Storm affects travel, schools closeSnow, high winds and the mixture of the two caused slippery roads, at least six slide-offs and school cancelations across the area Monday.
Snow, high winds and the mixture of the two caused slippery roads, at least six slide-offs and school cancelations across the area Monday.
Accuweather Meteorologist Tom Kines, said though southwest North Dakota did not see much snowfall (excluding Bowman and Adams counties which received between 6 and 8 inches on Saturday) blowing snow made for poor visibility, snow drifts and slippery road conditions Monday morning.
“Roads were definitely slick and snow covered,” said Highway Patrol Sgt. Dan Haugen. “In places the interstate was down to one lane because of snow drifts and I have reports of six slide-offs, no accidents or injuries though.”
Killdeer, New England, Belfield and the Billings County schools all canceled Monday.
“This is the third time we have had to cancel school this year due to winter storms,” said Killdeer Public School Business Manager Nancy Tuhy.
Tuhy said the school has two storm days built into its calendar, as do most schools, but since they have already used them, the School Board will have to decide how and when Monday’s storm day will be made up.
“I can’t say how many storm days we used last year, but it wasn’t this many,” Tuhy said.
Hettinger and South Heart Public schools began their school day at 10 a.m. Hettinger only ran one of seven its seven buses. And though Dickinson Public Schools and Bowman County School still held classes, no buses went out.
“I am concerned about (storm make up days) this year,” said Linda Paluck, director of school approval and accreditation for the North Dakota Department of Public Instruction. “With the amount of snow we have had and the looming possibility of flooding in the spring I anticipate there may be some requests to the governor to forgive a few days.”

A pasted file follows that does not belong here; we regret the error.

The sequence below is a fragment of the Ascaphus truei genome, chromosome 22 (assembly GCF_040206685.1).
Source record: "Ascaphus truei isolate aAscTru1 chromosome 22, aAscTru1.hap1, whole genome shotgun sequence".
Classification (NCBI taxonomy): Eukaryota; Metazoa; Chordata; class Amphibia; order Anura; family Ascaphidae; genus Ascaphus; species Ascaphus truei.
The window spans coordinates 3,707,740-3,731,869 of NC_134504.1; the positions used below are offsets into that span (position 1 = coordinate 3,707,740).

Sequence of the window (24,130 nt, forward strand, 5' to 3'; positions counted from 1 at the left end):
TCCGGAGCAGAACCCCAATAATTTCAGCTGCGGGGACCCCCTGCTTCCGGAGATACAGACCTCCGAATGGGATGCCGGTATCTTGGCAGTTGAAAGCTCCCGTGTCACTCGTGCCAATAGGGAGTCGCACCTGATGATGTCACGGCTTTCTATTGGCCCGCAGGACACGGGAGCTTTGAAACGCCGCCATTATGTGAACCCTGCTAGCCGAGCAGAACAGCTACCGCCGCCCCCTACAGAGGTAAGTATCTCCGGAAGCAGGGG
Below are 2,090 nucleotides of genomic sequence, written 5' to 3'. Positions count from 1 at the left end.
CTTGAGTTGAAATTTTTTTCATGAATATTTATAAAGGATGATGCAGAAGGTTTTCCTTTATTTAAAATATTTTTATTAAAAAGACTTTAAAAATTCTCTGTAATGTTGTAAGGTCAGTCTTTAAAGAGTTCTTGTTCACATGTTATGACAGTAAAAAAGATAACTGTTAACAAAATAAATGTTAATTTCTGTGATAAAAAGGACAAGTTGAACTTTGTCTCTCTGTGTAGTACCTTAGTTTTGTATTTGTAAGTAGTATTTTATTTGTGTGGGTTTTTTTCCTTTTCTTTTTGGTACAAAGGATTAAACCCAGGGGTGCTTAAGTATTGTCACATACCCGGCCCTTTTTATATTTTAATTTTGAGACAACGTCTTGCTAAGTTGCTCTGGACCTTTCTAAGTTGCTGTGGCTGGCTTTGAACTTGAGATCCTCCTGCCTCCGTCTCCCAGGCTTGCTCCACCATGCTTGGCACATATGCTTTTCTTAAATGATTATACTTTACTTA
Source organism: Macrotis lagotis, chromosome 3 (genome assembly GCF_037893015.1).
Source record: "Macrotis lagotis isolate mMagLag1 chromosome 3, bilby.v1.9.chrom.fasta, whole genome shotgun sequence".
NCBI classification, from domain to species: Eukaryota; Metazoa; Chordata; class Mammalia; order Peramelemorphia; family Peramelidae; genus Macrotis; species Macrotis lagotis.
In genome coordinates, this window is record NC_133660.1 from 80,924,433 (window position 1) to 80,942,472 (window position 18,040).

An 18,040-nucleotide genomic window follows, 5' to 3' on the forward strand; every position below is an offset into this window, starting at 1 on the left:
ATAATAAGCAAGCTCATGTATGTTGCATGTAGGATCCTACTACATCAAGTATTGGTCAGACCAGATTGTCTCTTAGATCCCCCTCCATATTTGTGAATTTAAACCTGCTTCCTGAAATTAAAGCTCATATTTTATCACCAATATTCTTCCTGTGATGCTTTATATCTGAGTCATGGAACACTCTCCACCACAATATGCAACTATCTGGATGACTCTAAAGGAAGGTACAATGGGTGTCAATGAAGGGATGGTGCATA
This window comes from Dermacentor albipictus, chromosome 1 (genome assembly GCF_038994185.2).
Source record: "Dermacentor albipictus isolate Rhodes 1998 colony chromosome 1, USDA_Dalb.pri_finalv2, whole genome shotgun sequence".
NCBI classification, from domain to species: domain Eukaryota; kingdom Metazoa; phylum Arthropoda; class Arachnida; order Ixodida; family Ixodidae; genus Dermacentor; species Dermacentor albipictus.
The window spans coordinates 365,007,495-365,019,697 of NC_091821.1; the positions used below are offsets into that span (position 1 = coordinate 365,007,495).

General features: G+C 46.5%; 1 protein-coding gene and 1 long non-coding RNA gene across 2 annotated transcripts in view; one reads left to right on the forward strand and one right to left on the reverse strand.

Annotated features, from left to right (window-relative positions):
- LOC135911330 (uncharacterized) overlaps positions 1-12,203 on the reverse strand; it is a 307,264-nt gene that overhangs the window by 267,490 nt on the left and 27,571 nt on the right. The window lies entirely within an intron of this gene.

Paluck said the decision of calling off school is a tough one.
“I have heard many stories of sleepless nights,” Paluck said. “Administrators say the question should I or shouldn’t I is not about how are we going to make up the day but more about the safety of the students.”
She added, in most cases schools are able to make up storm days and even have time built into their calendars for such circumstances. “But if the school has exhausted all of its options, then an administrator will send in a request to the governor to forgive those days.”
Paluck said those requests come to her office. She and her colleagues review them and make recommendations to the school on what to do or forward the request to the governor.
“The governor usually approves them,” Paluck said. “The circumstances are beyond the school’s control and they make every effort to make up the days before they come to us for help.”
Kines said winter for North Dakota residents is far from over.
“The good news is I predict the weather will be tranquil until Friday,” Kines said. “The bad news is another front is coming in this weekend accompanied by snow and strong winds.”